Does pure mathematics bring a good, concise, straightforward, standard notation to express a symmetry argument?

I will give an example but as you can see, the example is too long—which is exactly my point. Is there not a much shorter, clearer, more conventional way to write something like this?


For example, per Parseval,

$$\sum_{j=0}^{10} e^{i2\pi(3/11)j} = 0$$

or more generally,

$$\sum_{j=0}^{N-1} e^{i2\pi(n/N)j} = 0$$

as long as $N\neq 0$; as $n$ is not a multiple of $N$; as $(n,N)\in\mathbb Z$, etc.

There exist several not-very-interesting ways one could prove Parseval right, for example by evaluating the above expression or, if you prefer, by evaluating the perturbed

$$\lim_{\epsilon\rightarrow 0^{+}}\sum_{j=0}^{N-1} e^{(i-\epsilon)2\pi(n/N)j} = 0$$

as a geometric series—but as I said, those ways aren't very interesting because they miss Parseval's point.


Parseval is interesting not because he can add up a series but because he makes a statement about symmetry. Parseval says that a point in every direction is no point at all.

The sample argument above may be correct but, insofar as its method evokes no mental image of symmetry, I think it a poor argument. Does mathematics not bring some kind of symmetry symbology to appeal to symmetry more directly?

In the example, does mathematics not bring some kind of reasonably simple notation to say, "a point in every direction is no point at all"?


For information, my mathematical level is this: I hold a master's degree in engineering; have read a book on real analysis; have taken an undergraduate math-department course in complex analysis; and have taken two graduate math-department courses in linear algebra. I don't mind if you give an answer that flies over my head, but if you start talking in a terse manner about abstract algebra, rings, Lie groups, etc., you'll probably lose me.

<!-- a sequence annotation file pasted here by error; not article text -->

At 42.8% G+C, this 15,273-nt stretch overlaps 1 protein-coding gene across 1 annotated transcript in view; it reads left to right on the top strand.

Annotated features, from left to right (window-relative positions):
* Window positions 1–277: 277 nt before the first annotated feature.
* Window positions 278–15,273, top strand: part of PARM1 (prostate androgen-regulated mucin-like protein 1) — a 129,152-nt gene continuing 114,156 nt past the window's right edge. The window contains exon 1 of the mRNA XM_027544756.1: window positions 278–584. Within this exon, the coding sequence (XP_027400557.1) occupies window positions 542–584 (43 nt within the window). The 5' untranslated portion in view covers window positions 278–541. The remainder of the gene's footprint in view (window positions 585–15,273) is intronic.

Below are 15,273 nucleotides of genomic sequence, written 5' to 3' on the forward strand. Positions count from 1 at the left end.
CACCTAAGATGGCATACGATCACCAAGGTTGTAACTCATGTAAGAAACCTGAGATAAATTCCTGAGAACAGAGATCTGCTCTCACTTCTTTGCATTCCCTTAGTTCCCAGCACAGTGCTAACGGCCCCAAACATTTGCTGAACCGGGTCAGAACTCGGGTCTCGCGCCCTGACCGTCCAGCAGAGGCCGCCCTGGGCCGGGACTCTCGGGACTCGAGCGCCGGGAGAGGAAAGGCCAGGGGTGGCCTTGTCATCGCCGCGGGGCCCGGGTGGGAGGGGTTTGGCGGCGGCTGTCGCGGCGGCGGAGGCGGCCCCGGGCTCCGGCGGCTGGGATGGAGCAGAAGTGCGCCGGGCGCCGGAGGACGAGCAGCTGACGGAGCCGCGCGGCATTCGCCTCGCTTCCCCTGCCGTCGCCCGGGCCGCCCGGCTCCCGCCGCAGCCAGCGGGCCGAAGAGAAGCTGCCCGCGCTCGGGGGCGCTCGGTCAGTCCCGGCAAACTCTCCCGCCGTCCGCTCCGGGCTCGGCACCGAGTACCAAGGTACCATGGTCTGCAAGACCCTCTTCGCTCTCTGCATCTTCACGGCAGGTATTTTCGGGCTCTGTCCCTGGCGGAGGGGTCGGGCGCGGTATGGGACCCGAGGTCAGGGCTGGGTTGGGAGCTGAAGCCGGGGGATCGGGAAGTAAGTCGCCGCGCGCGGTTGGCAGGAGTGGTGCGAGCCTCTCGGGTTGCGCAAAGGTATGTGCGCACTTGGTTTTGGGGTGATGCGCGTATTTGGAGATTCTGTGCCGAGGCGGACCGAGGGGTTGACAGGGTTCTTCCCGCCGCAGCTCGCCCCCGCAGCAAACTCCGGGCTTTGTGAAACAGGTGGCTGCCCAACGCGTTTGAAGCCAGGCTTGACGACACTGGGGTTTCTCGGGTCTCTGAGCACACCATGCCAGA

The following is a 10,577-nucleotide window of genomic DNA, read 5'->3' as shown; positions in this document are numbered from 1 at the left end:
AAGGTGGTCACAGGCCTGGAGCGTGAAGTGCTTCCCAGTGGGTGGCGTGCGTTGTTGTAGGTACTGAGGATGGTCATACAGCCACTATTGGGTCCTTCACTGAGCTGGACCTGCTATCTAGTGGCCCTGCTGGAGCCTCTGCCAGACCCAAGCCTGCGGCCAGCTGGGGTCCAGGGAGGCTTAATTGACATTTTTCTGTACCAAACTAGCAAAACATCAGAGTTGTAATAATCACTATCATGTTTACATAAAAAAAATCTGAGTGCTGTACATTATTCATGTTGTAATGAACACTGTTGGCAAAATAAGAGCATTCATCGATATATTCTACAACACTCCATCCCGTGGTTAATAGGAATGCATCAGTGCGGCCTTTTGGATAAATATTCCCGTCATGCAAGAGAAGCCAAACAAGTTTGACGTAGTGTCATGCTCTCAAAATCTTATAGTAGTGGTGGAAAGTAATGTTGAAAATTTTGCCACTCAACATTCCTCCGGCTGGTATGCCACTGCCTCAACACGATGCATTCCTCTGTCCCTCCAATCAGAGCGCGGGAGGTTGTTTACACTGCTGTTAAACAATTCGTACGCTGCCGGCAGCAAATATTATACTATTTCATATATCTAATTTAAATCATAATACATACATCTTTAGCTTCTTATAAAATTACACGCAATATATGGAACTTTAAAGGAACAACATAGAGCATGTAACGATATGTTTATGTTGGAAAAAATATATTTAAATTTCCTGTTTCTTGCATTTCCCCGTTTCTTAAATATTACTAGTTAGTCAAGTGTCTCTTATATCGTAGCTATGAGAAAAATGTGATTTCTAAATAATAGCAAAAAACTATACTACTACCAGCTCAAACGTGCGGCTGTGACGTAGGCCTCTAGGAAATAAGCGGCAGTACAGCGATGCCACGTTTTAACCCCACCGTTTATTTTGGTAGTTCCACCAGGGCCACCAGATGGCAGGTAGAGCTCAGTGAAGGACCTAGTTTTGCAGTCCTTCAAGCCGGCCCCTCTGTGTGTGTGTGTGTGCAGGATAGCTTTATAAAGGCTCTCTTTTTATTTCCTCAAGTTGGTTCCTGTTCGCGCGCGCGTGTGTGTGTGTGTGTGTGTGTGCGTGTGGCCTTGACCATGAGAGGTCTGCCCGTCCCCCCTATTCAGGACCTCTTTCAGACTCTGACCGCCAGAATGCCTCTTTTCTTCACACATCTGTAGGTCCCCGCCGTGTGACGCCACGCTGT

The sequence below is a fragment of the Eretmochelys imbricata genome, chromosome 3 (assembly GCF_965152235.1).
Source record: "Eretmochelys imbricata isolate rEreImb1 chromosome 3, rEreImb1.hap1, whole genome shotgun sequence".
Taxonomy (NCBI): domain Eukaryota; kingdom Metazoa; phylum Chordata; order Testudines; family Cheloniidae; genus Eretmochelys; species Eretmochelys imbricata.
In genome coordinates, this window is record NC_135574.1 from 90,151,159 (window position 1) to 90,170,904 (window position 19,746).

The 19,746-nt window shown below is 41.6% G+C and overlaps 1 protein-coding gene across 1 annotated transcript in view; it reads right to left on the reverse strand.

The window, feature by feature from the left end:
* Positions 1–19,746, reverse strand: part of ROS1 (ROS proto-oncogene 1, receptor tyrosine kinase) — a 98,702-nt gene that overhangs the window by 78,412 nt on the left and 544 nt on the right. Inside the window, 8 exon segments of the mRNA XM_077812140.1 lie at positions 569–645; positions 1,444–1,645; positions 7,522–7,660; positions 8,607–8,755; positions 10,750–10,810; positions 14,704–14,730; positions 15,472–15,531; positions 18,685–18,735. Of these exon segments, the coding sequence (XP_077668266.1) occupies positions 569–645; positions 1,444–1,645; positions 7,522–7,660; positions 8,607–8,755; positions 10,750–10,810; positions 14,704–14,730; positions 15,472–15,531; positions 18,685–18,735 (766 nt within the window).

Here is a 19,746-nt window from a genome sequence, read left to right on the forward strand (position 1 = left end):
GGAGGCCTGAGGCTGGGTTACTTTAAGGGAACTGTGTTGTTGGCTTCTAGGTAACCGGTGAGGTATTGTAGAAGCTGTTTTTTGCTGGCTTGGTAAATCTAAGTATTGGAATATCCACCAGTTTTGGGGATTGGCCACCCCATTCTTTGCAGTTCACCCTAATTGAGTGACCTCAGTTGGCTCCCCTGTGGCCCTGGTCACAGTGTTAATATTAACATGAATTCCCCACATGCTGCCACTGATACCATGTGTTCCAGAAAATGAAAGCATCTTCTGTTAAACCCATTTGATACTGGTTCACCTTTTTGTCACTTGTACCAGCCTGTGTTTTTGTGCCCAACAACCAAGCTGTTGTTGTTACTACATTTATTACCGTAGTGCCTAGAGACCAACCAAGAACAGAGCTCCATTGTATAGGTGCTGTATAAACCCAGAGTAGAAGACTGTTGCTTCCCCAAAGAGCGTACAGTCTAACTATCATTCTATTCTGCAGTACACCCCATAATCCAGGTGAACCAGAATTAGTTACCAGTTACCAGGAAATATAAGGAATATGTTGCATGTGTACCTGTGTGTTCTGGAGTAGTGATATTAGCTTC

Many symmetry arguments have geometry underlying them, and that's the case with the proof of the equation $$\sum_{j=0}^{10} e^{i2\pi(3/11)j} = 0 $$ In the complex plane, the numbers $e^{i2\pi(3/11)j}$ for $j=0,...,10$ can be depicted by subdividing the unit circle at $11$ equally spaced points starting with $e^{i2\pi(3/11)0}=1 + 0i$, and then drawing vectors from the origin to each of those $11$ points.

Here comes the symmetry part: those $11$ vectors are symmetric with respect to rotation of the plane through angle $2\pi/11$.

Denote those $11$ vectors as $v_1,...,v_{11}$. Each of them has length $1$ (because they are radii of the unit circle).

Next, draw an equilateral $11$-gon of side length $1$ having one side parallel to $v_1$ denoted $e_1$, and centered at some point $C$ (I don't care which point).

Here comes the second symmetry part: that $11$-gon is symmetric with respect to rotation of the plane about $C$ through angle $2\pi/11$.

Draw an arrow on $e_1$ indicating its direction that is parallel to the direction of $v_1$. Now continue that direction around to each of the 11 sides of the $11$-gon.

You can now make a one-to-one correspondence between the vectors $v_1,...,v_{11}$ and the sides of $C$, listing those sides as $e_1,...,e_{11}$, so that $e_k$ is parallel to $v_k$. In other words, the vectors $e_k,v_k$ are identical.

Since the vectors $e_1,...,e_{11}$ close up to form the boundary of the 11-gon, it follows that their vector sum equals zero. Hence, the vector sum of $v_1,...,v_{11}$ equals zero.

  • $\begingroup$ I see. So the way to make a symmetry argument is to establish invariance during a transformation—as one would, for example, establish that a function were odd or even? That makes sense. +1 $\endgroup$ – thb Jun 19 '17 at 22:18
  • $\begingroup$ Right. Even (odd) symmetry is invariance under an order 2 symmetry group consisting of a reflection of the plane across a line (point). And the symmetry underlying your question is an order $11$ rotational symmetry group in the complex plane. $\endgroup$ – Lee Mosher Jun 20 '17 at 13:53

By De Moivre's formula, the complex numbers you are adding are the roots of $z^{N}-1=0$, and this polynomial has trace equal to zero.

Remark. The sum of roots (=trace) of a polynomial of degree $N$ (i.e., the first elementary symmetric function of the roots) is minus the coefficient of the term of degree $N-1$.


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